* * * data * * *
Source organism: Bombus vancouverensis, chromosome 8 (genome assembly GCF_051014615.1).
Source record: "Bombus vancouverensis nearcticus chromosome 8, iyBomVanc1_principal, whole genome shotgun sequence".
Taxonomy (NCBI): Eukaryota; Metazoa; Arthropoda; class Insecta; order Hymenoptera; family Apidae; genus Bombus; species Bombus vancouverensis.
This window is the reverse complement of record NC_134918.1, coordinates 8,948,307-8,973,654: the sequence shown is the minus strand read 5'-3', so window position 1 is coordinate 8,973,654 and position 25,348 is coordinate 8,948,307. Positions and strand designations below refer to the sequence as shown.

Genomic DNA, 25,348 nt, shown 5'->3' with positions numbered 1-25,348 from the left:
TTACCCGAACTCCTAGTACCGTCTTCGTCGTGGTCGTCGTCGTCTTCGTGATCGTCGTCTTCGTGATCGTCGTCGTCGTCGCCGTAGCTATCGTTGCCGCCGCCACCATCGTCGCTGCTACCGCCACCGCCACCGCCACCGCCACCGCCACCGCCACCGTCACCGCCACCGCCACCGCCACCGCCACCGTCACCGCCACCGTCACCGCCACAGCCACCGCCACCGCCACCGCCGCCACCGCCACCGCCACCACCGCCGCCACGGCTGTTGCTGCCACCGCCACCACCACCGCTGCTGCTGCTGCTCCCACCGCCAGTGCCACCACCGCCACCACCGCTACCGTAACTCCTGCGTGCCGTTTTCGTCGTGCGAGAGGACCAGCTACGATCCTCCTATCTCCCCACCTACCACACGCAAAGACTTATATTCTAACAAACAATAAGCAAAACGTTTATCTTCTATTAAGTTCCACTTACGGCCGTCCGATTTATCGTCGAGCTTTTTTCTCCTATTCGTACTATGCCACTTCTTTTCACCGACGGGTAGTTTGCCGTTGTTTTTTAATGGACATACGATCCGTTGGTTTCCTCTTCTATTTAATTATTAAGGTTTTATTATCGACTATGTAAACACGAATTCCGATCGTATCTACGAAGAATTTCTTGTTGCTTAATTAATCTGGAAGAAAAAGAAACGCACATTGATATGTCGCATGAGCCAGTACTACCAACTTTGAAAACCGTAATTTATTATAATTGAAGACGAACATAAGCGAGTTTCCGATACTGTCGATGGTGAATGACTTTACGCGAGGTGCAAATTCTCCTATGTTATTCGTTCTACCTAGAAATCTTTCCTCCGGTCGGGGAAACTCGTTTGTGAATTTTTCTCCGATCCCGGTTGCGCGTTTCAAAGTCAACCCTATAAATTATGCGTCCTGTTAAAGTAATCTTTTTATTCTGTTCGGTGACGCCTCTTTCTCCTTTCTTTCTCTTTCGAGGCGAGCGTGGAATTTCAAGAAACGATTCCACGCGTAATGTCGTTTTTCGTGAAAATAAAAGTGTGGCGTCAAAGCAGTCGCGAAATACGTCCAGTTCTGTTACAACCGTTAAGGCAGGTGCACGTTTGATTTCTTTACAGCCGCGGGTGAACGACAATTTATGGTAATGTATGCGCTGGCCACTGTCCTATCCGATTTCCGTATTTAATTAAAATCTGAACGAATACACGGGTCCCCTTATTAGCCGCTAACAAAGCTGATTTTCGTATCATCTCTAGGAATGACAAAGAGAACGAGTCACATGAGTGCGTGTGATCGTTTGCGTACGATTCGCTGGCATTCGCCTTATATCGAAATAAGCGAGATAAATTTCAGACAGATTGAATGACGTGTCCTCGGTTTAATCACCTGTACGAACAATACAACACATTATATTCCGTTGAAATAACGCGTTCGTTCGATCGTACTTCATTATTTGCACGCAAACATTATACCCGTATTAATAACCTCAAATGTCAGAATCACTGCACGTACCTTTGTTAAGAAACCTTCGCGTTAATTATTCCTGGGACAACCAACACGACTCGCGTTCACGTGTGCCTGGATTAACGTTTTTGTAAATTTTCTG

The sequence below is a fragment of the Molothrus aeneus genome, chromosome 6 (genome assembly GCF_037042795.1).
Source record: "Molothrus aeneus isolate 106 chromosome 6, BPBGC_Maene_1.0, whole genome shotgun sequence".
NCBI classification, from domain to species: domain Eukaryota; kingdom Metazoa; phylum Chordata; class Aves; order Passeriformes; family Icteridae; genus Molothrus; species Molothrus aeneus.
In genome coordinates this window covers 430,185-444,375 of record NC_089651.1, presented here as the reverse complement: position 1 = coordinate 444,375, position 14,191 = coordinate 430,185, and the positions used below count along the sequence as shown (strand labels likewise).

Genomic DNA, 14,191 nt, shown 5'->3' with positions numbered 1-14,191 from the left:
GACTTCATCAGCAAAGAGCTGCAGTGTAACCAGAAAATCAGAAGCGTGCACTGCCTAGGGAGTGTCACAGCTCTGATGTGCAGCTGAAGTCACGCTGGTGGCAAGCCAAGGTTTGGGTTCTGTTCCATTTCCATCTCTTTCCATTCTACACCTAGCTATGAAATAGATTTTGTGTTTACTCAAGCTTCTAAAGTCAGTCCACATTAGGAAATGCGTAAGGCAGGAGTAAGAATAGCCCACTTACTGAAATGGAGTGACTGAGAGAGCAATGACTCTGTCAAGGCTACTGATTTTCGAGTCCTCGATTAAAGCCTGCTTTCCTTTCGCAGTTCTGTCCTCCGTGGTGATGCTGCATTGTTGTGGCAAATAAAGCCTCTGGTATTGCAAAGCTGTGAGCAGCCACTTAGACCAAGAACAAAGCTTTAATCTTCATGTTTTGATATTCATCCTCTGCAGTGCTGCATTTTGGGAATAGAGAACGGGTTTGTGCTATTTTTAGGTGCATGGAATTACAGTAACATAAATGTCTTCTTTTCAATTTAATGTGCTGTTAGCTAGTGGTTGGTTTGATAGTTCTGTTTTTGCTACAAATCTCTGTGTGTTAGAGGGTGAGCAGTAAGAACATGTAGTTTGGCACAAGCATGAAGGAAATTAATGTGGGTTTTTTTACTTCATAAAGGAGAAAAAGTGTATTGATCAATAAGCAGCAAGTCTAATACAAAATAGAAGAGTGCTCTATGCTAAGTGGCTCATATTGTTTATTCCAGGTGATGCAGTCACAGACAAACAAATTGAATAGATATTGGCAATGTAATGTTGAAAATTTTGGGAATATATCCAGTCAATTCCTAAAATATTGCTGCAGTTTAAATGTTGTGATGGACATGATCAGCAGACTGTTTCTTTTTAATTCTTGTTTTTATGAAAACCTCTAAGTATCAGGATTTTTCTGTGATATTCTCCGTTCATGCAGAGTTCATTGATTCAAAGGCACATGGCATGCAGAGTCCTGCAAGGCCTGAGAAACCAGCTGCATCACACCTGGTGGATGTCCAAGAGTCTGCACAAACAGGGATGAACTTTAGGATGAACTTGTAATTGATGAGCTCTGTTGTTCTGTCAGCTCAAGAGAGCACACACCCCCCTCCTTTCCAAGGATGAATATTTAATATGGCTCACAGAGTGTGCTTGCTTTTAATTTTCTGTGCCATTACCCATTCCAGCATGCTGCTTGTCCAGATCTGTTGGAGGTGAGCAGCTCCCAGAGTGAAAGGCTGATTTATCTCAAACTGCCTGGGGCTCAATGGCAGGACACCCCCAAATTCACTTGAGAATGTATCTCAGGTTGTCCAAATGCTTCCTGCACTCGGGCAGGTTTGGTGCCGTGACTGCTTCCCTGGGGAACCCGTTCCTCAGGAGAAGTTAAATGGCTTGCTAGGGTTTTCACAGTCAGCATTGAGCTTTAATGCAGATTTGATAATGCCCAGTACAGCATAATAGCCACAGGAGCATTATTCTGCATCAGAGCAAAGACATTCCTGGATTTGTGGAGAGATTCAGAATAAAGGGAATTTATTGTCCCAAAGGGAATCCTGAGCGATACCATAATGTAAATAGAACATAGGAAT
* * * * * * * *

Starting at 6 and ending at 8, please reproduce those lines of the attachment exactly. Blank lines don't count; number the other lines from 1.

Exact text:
TTACCCGAACTCCTAGTACCGTCTTCGTCGTGGTCGTCGTCGTCTTCGTGATCGTCGTCTTCGTGATCGTCGTCGTCGTCGCCGTAGCTATCGTTGCCGCCGCCACCATCGTCGCTGCTACCGCCACCGCCACCGCCACCGCCACCGCCACCGCCACCGTCACCGCCACCGCCACCGCCACCGCCACCGTCACCGCCACCGTCACCGCCACAGCCACCGCCACCGCCACCGCCGCCACCGCCACCGCCACCACCGCCGCCACGGCTGTTGCTGCCACCGCCACCACCACCGCTGCTGCTGCTGCTCCCACCGCCAGTGCCACCACCGCCACCACCGCTACCGTAACTCCTGCGTGCCGTTTTCGTCGTGCGAGAGGACCAGCTACGATCCTCCTATCTCCCCACCTACCACACGCAAAGACTTATATTCTAACAAACAATAAGCAAAACGTTTATCTTCTATTAAGTTCCACTTACGGCCGTCCGATTTATCGTCGAGCTTTTTTCTCCTATTCGTACTATGCCACTTCTTTTCACCGACGGGTAGTTTGCCGTTGTTTTTTAATGGACATACGATCCGTTGGTTTCCTCTTCTATTTAATTATTAAGGTTTTATTATCGACTATGTAAACACGAATTCCGATCGTATCTACGAAGAATTTCTTGTTGCTTAATTAATCTGGAAGAAAAAGAAACGCACATTGATATGTCGCATGAGCCAGTACTACCAACTTTGAAAACCGTAATTTATTATAATTGAAGACGAACATAAGCGAGTTTCCGATACTGTCGATGGTGAATGACTTTACGCGAGGTGCAAATTCTCCTATGTTATTCGTTCTACCTAGAAATCTTTCCTCCGGTCGGGGAAACTCGTTTGTGAATTTTTCTCCGATCCCGGTTGCGCGTTTCAAAGTCAACCCTATAAATTATGCGTCCTGTTAAAGTAATCTTTTTATTCTGTTCGGTGACGCCTCTTTCTCCTTTCTTTCTCTTTCGAGGCGAGCGTGGAATTTCAAGAAACGATTCCACGCGTAATGTCGTTTTTCGTGAAAATAAAAGTGTGGCGTCAAAGCAGTCGCGAAATACGTCCAGTTCTGTTACAACCGTTAAGGCAGGTGCACGTTTGATTTCTTTACAGCCGCGGGTGAACGACAATTTATGGTAATGTATGCGCTGGCCACTGTCCTATCCGATTTCCGTATTTAATTAAAATCTGAACGAATACACGGGTCCCCTTATTAGCCGCTAACAAAGCTGATTTTCGTATCATCTCTAGGAATGACAAAGAGAACGAGTCACATGAGTGCGTGTGATCGTTTGCGTACGATTCGCTGGCATTCGCCTTATATCGAAATAAGCGAGATAAATTTCAGACAGATTGAATGACGTGTCCTCGGTTTAATCACCTGTACGAACAATACAACACATTATATTCCGTTGAAATAACGCGTTCGTTCGATCGTACTTCATTATTTGCACGCAAACATTATACCCGTATTAATAACCTCAAATGTCAGAATCACTGCACGTACCTTTGTTAAGAAACCTTCGCGTTAATTATTCCTGGGACAACCAACACGACTCGCGTTCACGTGTGCCTGGATTAACGTTTTTGTAAATTTTCTG

The sequence below is a fragment of the Molothrus aeneus genome, chromosome 6 (genome assembly GCF_037042795.1).
Source record: "Molothrus aeneus isolate 106 chromosome 6, BPBGC_Maene_1.0, whole genome shotgun sequence".